How to Prevent Post-Workout Muscle Cramps and Soreness

If you work out often, you have likely had your share of muscle cramps, aches and pains.

You can minimize the likelihood that you’ll get cramps during or after a workout or treat that muscle pain using the methods outlined here.

Don’t Neglect to Stretch

Painful muscle cramps associated with exercise usually indicate that your muscles have built up too much lactic acid. Lactic acid has to do with sugar metabolism and occurs naturally with muscle contraction. When the muscles aren’t properly warmed up and stretched prior to and after a workout, they are more likely to spasm and cramp up. A Charlie horse is an example of this type of cramping.

Unlike muscle cramping, mild muscle soreness following a workout is only natural. It’s usually a sign of a good workout. However, those muscles require rest in between workouts, so that they aren’t damaged or overworked to the point of injury.

Man Holding Neck on Isolated Background

Source: http://farm6.staticflickr.com/5211/5485925536_eb0382b66a_o.jpg

In both instances of muscle cramps or muscle soreness, you can give your body a reprieve until your next workout using proper diet, stretching, warm-ups, massage and herbal treatments. Try these:

Herbal Comforts

– This treatment uses herbs and massage to relieve sore, knotted muscles. Simply massage a very small amount of St. John’s wort into your sore or cramping muscles. You can alternatively ingest about 20 drops of St. John’s wort essential oils every 3 or 4 hours.  St. John’s wort’s active ingredient, hypericin, targets your nervous system as it’s massaged into your skin, alleviating your pain.

Homeopathic Remedy

– There’s a great homeopathic remedy out there called Mag Phos, which herbalists recommend to relieve muscle cramps of any kind. Purchase Mag Phos in pill form at 30C strength from a health food store.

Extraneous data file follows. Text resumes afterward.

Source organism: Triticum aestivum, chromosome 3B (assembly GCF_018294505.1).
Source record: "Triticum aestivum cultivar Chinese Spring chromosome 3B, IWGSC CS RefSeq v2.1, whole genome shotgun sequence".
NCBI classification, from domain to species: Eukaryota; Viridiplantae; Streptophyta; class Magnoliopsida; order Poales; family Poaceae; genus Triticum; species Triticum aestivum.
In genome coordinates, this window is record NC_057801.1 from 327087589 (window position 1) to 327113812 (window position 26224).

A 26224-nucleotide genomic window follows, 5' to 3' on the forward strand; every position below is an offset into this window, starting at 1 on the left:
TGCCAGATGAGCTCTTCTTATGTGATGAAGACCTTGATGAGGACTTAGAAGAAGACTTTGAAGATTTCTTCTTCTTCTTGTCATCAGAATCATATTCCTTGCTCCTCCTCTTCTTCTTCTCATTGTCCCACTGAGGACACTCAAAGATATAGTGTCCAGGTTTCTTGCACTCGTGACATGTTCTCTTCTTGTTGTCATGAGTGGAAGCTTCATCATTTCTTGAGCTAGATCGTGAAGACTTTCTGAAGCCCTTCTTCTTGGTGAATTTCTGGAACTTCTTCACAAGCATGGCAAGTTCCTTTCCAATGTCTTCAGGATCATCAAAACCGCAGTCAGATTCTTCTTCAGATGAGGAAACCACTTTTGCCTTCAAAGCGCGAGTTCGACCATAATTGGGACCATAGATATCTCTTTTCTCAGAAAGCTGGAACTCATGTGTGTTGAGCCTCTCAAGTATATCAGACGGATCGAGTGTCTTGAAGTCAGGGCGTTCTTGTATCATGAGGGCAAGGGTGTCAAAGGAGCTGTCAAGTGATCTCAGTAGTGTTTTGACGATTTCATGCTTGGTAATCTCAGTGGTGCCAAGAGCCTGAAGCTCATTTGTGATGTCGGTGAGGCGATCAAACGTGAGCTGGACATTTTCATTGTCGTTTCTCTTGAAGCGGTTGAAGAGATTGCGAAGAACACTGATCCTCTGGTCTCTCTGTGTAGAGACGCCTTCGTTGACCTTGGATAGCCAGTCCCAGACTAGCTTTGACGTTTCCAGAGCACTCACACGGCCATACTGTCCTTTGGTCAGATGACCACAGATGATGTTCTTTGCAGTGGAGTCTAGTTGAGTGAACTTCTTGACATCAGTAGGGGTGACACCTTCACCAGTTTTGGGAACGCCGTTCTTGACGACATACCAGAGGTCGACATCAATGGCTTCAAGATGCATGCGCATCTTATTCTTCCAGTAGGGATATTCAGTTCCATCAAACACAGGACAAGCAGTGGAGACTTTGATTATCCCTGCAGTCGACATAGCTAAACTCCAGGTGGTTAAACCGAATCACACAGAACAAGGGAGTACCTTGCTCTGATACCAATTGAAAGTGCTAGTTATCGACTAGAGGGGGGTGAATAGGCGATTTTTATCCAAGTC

Dietary Doctoring

– If you are especially prone to getting nighttime muscle cramps and Charlie horses, it could mean that you are lacking in certain vitamins and nutrients which you can acquire through some key foods. You likely need more vitamin D, which you can get from fish and dairy products especially – or even by spending a minimum of 15 minutes in the sun (with sunscreen protection, of course). You also may be lacking in calcium, which you can also get from dairy products, as well as leafy green vegetables and sesame goods. Finally, vitamin E is probably lacking in your diet. You can get more vitamin E by eating foods like parsley and soybeans or by taking about 350 IU of a daily vitamin E supplement.

Hot/Cold Shower

– Sports trainers will tell you that a good way to alleviate muscle pain – and they should know – is by taking a good, old-fashioned shower, alternating from hot to cold temperatures. The theory is that the sudden and repeated change in temperatures will expand and contract muscles, allowing blood to flow better and pushing lactic acid away from sore muscles.

Wall Stretch

– As mentioned, stretching should be done before and after every workout. This is a good stretch you can do in place of a full-body massage when your leg muscles are a little sore after a workout. Face the wall, standing at least 3 feet away from it. Lean forward touching your forearms flat against the wall in front of you, keeping your feet together and firmly in place on the floor. To know if you’re doing the stretch correctly, you should feel tension in your calves. For more intensity, stand farther away from the wall.

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